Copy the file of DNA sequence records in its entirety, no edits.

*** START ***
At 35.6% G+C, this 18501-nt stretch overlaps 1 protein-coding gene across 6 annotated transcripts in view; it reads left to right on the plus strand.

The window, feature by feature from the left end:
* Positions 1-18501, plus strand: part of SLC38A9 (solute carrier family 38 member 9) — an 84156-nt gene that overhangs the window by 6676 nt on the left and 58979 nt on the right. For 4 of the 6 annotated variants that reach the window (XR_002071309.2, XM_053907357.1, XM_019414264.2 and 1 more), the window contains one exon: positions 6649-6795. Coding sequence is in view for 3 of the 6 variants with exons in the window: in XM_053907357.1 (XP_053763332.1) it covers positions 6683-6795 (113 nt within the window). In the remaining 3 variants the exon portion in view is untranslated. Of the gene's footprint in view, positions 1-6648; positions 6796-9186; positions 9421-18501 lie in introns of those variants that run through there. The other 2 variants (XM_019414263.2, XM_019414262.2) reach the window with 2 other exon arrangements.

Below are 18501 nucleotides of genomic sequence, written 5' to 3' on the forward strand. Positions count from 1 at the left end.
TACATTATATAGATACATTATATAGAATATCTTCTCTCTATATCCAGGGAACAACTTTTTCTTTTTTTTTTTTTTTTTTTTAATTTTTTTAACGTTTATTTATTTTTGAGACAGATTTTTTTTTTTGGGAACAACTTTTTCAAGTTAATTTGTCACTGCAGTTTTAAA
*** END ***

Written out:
At 35.6% G+C, this 18501-nt stretch overlaps 1 protein-coding gene across 6 annotated transcripts in view; it reads left to right on the plus strand.

The window, feature by feature from the left end:
* Positions 1-18501, plus strand: part of SLC38A9 (solute carrier family 38 member 9) — an 84156-nt gene that overhangs the window by 6676 nt on the left and 58979 nt on the right. For 4 of the 6 annotated variants that reach the window (XR_002071309.2, XM_053907357.1, XM_019414264.2 and 1 more), the window contains one exon: positions 6649-6795. Coding sequence is in view for 3 of the 6 variants with exons in the window: in XM_053907357.1 (XP_053763332.1) it covers positions 6683-6795 (113 nt within the window). In the remaining 3 variants the exon portion in view is untranslated. Of the gene's footprint in view, positions 1-6648; positions 6796-9186; positions 9421-18501 lie in introns of those variants that run through there. The other 2 variants (XM_019414263.2, XM_019414262.2) reach the window with 2 other exon arrangements.

Below are 18501 nucleotides of genomic sequence, written 5' to 3' on the forward strand. Positions count from 1 at the left end.
TACATTATATAGATACATTATATAGAATATCTTCTCTCTATATCCAGGGAACAACTTTTTCTTTTTTTTTTTTTTTTTTTTAATTTTTTTAACGTTTATTTATTTTTGAGACAGATTTTTTTTTTTGGGAACAACTTTTTCAAGTTAATTTGTCACTGCAGTTTTAAA